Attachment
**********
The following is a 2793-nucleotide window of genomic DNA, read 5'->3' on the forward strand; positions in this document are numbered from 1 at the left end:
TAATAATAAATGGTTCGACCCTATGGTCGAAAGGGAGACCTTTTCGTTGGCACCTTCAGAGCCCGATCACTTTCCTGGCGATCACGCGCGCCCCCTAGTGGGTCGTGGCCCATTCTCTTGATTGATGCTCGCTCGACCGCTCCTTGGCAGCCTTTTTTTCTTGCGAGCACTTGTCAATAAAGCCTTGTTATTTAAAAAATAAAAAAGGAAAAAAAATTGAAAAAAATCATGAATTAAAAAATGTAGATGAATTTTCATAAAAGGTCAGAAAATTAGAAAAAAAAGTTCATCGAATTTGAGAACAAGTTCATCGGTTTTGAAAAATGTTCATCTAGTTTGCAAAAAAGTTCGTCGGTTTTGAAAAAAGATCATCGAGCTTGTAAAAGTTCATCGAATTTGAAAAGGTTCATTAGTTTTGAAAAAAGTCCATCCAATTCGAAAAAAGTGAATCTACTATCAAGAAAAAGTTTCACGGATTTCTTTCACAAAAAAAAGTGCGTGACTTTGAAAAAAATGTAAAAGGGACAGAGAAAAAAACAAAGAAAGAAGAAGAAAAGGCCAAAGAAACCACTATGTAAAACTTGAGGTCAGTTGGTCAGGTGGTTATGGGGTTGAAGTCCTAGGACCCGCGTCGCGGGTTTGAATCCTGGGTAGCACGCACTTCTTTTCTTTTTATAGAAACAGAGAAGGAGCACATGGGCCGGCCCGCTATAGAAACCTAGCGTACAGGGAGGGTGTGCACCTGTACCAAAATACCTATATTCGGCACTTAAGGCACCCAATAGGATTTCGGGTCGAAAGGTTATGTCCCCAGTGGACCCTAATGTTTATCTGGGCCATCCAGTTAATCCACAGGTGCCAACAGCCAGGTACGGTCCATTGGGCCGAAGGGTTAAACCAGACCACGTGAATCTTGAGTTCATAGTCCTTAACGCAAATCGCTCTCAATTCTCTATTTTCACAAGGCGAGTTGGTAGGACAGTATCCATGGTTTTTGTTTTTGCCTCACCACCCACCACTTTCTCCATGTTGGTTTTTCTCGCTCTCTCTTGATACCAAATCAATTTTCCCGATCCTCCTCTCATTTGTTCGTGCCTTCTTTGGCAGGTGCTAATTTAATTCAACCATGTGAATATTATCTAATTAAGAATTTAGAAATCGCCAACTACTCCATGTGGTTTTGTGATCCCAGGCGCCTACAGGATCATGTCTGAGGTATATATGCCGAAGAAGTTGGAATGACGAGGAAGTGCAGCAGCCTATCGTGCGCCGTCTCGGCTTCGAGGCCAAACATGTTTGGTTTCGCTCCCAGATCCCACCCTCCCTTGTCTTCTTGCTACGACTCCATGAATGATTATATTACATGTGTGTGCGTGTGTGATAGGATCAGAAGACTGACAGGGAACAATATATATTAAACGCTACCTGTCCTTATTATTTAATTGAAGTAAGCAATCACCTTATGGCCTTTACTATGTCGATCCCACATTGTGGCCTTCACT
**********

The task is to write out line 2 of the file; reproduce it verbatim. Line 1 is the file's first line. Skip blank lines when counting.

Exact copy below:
TAATAATAAATGGTTCGACCCTATGGTCGAAAGGGAGACCTTTTCGTTGGCACCTTCAGAGCCCGATCACTTTCCTGGCGATCACGCGCGCCCCCTAGTGGGTCGTGGCCCATTCTCTTGATTGATGCTCGCTCGACCGCTCCTTGGCAGCCTTTTTTTCTTGCGAGCACTTGTCAATAAAGCCTTGTTATTTAAAAAATAAAAAAGGAAAAAAAATTGAAAAAAATCATGAATTAAAAAATGTAGATGAATTTTCATAAAAGGTCAGAAAATTAGAAAAAAAAGTTCATCGAATTTGAGAACAAGTTCATCGGTTTTGAAAAATGTTCATCTAGTTTGCAAAAAAGTTCGTCGGTTTTGAAAAAAGATCATCGAGCTTGTAAAAGTTCATCGAATTTGAAAAGGTTCATTAGTTTTGAAAAAAGTCCATCCAATTCGAAAAAAGTGAATCTACTATCAAGAAAAAGTTTCACGGATTTCTTTCACAAAAAAAAGTGCGTGACTTTGAAAAAAATGTAAAAGGGACAGAGAAAAAAACAAAGAAAGAAGAAGAAAAGGCCAAAGAAACCACTATGTAAAACTTGAGGTCAGTTGGTCAGGTGGTTATGGGGTTGAAGTCCTAGGACCCGCGTCGCGGGTTTGAATCCTGGGTAGCACGCACTTCTTTTCTTTTTATAGAAACAGAGAAGGAGCACATGGGCCGGCCCGCTATAGAAACCTAGCGTACAGGGAGGGTGTGCACCTGTACCAAAATACCTATATTCGGCACTTAAGGCACCCAATAGGATTTCGGGTCGAAAGGTTATGTCCCCAGTGGACCCTAATGTTTATCTGGGCCATCCAGTTAATCCACAGGTGCCAACAGCCAGGTACGGTCCATTGGGCCGAAGGGTTAAACCAGACCACGTGAATCTTGAGTTCATAGTCCTTAACGCAAATCGCTCTCAATTCTCTATTTTCACAAGGCGAGTTGGTAGGACAGTATCCATGGTTTTTGTTTTTGCCTCACCACCCACCACTTTCTCCATGTTGGTTTTTCTCGCTCTCTCTTGATACCAAATCAATTTTCCCGATCCTCCTCTCATTTGTTCGTGCCTTCTTTGGCAGGTGCTAATTTAATTCAACCATGTGAATATTATCTAATTAAGAATTTAGAAATCGCCAACTACTCCATGTGGTTTTGTGATCCCAGGCGCCTACAGGATCATGTCTGAGGTATATATGCCGAAGAAGTTGGAATGACGAGGAAGTGCAGCAGCCTATCGTGCGCCGTCTCGGCTTCGAGGCCAAACATGTTTGGTTTCGCTCCCAGATCCCACCCTCCCTTGTCTTCTTGCTACGACTCCATGAATGATTATATTACATGTGTGTGCGTGTGTGATAGGATCAGAAGACTGACAGGGAACAATATATATTAAACGCTACCTGTCCTTATTATTTAATTGAAGTAAGCAATCACCTTATGGCCTTTACTATGTCGATCCCACATTGTGGCCTTCACT